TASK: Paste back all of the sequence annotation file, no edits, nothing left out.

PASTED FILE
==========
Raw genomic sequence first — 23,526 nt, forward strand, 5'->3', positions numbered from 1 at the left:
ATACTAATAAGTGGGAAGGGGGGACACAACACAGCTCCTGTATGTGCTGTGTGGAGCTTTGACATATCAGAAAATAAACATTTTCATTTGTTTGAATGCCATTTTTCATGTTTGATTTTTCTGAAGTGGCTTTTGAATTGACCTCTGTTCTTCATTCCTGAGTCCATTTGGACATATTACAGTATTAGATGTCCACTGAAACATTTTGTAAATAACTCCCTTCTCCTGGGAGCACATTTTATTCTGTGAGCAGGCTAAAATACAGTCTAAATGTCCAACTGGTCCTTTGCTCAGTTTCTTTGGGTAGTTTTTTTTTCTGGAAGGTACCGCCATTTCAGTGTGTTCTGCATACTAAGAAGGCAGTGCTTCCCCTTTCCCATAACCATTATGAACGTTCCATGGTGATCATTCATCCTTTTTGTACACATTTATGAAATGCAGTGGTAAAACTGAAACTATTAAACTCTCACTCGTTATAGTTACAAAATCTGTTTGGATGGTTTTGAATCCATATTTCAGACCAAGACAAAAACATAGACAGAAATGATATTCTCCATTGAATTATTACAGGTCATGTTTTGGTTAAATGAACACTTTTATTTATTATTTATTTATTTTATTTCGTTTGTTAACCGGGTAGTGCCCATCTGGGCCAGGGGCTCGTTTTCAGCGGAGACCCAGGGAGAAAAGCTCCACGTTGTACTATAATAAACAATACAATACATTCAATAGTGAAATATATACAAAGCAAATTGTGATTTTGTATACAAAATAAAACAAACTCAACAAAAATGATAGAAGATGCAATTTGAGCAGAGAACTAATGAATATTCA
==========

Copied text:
Raw genomic sequence first — 23,526 nt, forward strand, 5'->3', positions numbered from 1 at the left:
ATACTAATAAGTGGGAAGGGGGGACACAACACAGCTCCTGTATGTGCTGTGTGGAGCTTTGACATATCAGAAAATAAACATTTTCATTTGTTTGAATGCCATTTTTCATGTTTGATTTTTCTGAAGTGGCTTTTGAATTGACCTCTGTTCTTCATTCCTGAGTCCATTTGGACATATTACAGTATTAGATGTCCACTGAAACATTTTGTAAATAACTCCCTTCTCCTGGGAGCACATTTTATTCTGTGAGCAGGCTAAAATACAGTCTAAATGTCCAACTGGTCCTTTGCTCAGTTTCTTTGGGTAGTTTTTTTTTCTGGAAGGTACCGCCATTTCAGTGTGTTCTGCATACTAAGAAGGCAGTGCTTCCCCTTTCCCATAACCATTATGAACGTTCCATGGTGATCATTCATCCTTTTTGTACACATTTATGAAATGCAGTGGTAAAACTGAAACTATTAAACTCTCACTCGTTATAGTTACAAAATCTGTTTGGATGGTTTTGAATCCATATTTCAGACCAAGACAAAAACATAGACAGAAATGATATTCTCCATTGAATTATTACAGGTCATGTTTTGGTTAAATGAACACTTTTATTTATTATTTATTTATTTTATTTCGTTTGTTAACCGGGTAGTGCCCATCTGGGCCAGGGGCTCGTTTTCAGCGGAGACCCAGGGAGAAAAGCTCCACGTTGTACTATAATAAACAATACAATACATTCAATAGTGAAATATATACAAAGCAAATTGTGATTTTGTATACAAAATAAAACAAACTCAACAAAAATGATAGAAGATGCAATTTGAGCAGAGAACTAATGAATATTCA